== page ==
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Factors associated with non-use of modern contraceptives among sexually active women in Ethiopia: a multi-level mixed effect analysis of 2016 Ethiopian Demographic and Health Survey
Archives of Public Health volume 80, Article number: 163 (2022)
Appropriate contraceptive use prevents unintended pregnancy, protects the health of mother and child, and promotes women’s well-being. Use of modern Family planning in Ethiopia was still very low. The purpose of this study was to assess the factors that are associated with non-use of modern family planning services among women of reproductive age.
A nationally representative 2016 EDHS women data were used for analysis. A total of 15,683 women in the reproductive age group were included in this study. Descriptive and multilevel multivariable binary logistic regression models were used to summarize descriptive data and measure statistical association between the dependent and the individual and community level variable, respectively. Adjusted Odds Ratio (AOR) and confidence interval were respectively used to measure association and its statistical significance.
Among women in the reproductive age group 79.49% (95% CI: 78.85%, 80.12%) did not use a modern contraceptive method. Women age between 25–34 years (AOR = 0.54, 95% CI: 0.47–0.61) and age between 34–49 year (AOR = 0.62, 95% CI: 0.55–0.71), having primary educated women (AOR = 0.0.77, 95% CI: 0.68–0.87),secondary and above educational (AOR = 0.88, CI: 0.75–1.03), Secondary and above-educated husband (AOR = 0.84, 95% CI: 0.72–0.96), rich women (AOR = 0.74,95%CI:0.65–0.85), health facility delivery (AOR = 0.84, 95%CI: 0.73–0.0.98), being watching TV (AOR = 0.74, 95% CI: 0.65–0.85), having 1–2 living children (AOR = 0.21, 95% CI: 0.19–0.23) are less likely to not use contraception were identified. Furthermore, Muslim women (AOR = 1.43, 95% CI: 1.23–1.62), women living in rural area (AOR = 3.43; 95% CI: 2.72–4.32), and ANC visit 1.25(1.07–1.47) were more likely to not use contraception. Further, Women in Afar, Somali, Gambela, Harari, and Dire Dawa were less likely to use modern contraception methods than women in Tigray, but Amhara region had a lower rate of non-use.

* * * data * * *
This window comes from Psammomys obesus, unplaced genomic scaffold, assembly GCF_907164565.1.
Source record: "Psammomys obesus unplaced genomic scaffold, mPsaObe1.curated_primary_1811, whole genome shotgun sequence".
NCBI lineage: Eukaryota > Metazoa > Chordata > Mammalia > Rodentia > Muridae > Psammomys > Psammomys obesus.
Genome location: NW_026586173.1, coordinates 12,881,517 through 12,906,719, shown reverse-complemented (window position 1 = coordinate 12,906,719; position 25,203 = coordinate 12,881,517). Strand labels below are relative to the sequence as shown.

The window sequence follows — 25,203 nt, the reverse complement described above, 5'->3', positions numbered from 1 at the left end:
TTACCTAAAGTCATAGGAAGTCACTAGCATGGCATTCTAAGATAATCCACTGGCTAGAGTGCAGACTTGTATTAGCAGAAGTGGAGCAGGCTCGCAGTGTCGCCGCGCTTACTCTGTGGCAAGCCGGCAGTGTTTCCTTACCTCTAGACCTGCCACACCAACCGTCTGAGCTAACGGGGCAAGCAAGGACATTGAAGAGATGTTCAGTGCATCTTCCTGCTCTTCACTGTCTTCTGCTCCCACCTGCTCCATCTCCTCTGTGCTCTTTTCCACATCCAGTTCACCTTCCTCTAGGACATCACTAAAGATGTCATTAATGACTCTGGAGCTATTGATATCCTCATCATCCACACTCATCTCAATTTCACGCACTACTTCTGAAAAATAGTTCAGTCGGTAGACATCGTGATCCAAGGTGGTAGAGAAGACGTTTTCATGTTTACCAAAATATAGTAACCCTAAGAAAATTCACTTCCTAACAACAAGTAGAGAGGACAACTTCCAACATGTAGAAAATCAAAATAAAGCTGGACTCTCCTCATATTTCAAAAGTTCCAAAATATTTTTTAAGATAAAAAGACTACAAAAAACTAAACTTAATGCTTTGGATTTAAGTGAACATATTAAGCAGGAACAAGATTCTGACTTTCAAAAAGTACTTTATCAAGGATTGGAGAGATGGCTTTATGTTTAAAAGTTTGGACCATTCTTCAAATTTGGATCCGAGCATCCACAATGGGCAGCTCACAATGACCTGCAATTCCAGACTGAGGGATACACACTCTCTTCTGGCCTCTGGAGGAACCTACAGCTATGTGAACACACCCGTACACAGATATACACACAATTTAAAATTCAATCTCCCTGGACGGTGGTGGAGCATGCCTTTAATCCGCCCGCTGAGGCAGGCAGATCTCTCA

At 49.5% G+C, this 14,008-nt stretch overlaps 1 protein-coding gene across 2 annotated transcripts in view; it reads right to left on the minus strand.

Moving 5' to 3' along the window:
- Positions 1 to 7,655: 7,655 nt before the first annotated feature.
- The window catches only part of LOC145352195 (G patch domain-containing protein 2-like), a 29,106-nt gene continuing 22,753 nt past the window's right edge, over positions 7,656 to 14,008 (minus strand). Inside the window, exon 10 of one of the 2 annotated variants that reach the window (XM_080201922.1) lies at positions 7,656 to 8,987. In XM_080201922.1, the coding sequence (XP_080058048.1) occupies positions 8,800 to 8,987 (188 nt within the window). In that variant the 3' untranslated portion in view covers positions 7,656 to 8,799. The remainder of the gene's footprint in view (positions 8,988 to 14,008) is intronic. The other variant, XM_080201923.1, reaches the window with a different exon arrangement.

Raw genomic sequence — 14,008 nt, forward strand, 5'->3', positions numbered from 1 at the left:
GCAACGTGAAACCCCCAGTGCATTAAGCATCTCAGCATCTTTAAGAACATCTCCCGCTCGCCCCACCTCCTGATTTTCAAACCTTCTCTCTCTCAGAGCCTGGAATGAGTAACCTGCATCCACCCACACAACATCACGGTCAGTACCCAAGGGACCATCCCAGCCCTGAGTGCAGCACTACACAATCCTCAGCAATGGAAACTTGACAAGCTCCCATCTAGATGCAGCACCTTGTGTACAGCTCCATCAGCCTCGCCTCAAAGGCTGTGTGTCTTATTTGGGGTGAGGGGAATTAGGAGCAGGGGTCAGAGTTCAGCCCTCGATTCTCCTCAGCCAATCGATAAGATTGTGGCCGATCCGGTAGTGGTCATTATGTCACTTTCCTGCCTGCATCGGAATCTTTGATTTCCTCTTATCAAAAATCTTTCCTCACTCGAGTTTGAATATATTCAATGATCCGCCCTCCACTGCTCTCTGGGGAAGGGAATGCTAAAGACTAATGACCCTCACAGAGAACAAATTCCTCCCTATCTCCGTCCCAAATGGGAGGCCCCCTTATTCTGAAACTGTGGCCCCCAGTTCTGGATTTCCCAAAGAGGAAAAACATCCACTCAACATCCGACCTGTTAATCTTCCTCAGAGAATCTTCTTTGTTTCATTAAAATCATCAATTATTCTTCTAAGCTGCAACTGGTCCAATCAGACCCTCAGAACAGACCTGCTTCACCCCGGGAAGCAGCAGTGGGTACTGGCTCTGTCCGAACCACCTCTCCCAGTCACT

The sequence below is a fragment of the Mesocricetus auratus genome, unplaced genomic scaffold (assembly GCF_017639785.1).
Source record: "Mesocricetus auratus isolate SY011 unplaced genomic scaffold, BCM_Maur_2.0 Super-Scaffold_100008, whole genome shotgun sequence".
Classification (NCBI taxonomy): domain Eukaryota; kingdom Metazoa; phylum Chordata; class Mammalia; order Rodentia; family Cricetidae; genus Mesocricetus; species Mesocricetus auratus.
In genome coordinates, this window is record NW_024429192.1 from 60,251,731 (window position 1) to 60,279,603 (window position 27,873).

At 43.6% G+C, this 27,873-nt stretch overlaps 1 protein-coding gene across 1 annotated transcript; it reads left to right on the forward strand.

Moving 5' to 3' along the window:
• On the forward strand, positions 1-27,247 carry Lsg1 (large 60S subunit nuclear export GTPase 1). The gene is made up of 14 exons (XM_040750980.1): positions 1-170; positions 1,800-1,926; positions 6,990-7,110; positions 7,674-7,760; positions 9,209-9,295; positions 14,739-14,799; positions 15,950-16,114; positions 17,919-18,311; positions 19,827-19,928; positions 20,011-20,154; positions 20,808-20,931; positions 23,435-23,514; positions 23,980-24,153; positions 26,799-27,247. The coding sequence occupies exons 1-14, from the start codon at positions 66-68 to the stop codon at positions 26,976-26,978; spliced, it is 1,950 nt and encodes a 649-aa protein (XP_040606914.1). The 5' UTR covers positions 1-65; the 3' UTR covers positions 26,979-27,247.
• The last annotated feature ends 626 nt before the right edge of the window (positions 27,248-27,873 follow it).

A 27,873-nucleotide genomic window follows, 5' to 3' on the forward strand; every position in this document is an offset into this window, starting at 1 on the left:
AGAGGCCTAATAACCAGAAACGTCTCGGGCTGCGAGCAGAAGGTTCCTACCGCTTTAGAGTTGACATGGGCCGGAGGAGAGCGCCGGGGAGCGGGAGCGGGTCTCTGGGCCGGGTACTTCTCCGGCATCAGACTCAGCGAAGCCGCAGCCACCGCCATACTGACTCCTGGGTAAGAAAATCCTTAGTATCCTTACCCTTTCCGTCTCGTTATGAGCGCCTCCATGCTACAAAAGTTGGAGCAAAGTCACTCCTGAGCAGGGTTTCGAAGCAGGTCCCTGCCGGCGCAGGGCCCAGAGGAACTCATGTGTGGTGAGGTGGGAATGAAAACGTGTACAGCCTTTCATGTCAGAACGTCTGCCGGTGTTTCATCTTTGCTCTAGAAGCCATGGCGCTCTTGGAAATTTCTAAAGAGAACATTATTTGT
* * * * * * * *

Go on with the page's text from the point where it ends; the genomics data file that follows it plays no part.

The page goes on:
Family planning interventions should target younger women, women living in rural areas, the poor, and Muslim women. Moreover, initiatives to empower women associated to family planning programs would be beneficial in increasing contraceptive uptake among sexually active women in Ethiopia.
In the world, 842 million women used modern contraception to avoid unintended and unwanted pregnancies. The world population had reached 7.7 billion people by mid-2019, up one billion since 2007 and two billion since 1994. The world population is expected to reach 8.5 billion in 2030, 9.7 billion in 2050, and 10.9 billion in 2100. Sub-Saharan Africa will account for the majority of global population growth in the coming decades, while many other regions will begin to see population decline. Between 2019 and 2050, the global population is expected to grow by almost two billion people, with 1.05 billion (52%) of that growth occurring in Sub-Saharan African countries . Ethiopia is the most populous country in Sub-Saharan Africa, with a population of 112 million people and a fertility rate of 4.6 children per woman. Pregnancy risks are higher in Africa due to a high fertility rate, poor health condition, and a lack of access to medical care . The health service's Family Health division is in charge of achieving the aims of the Family Planning Program (FPP), and several government and non-governmental organizations are aiding Family Health in achieving the government's national and international targets. The primary goal of the FPP is to increase access to high-quality health care, including FPP services, without causing financial hardship [3,4,5].
In Sub-Saharan Africa, 23% of married women use family planning, with 18% using a modern approach and 5% using a traditional one. However, a larger amount of women 25% report having a “unmet need”, which means they would like to stop having children or delay their next delivery, but are not adopting any kind of family planning .Unintended pregnancies and dangerous abortions can both be avoided with proper family planning [7, 8]. Despite their value, modern contraceptives are not universally available or used. In comparison to women in developing countries, developed-country women have better access to and use of modern contraceptives [9,10,11].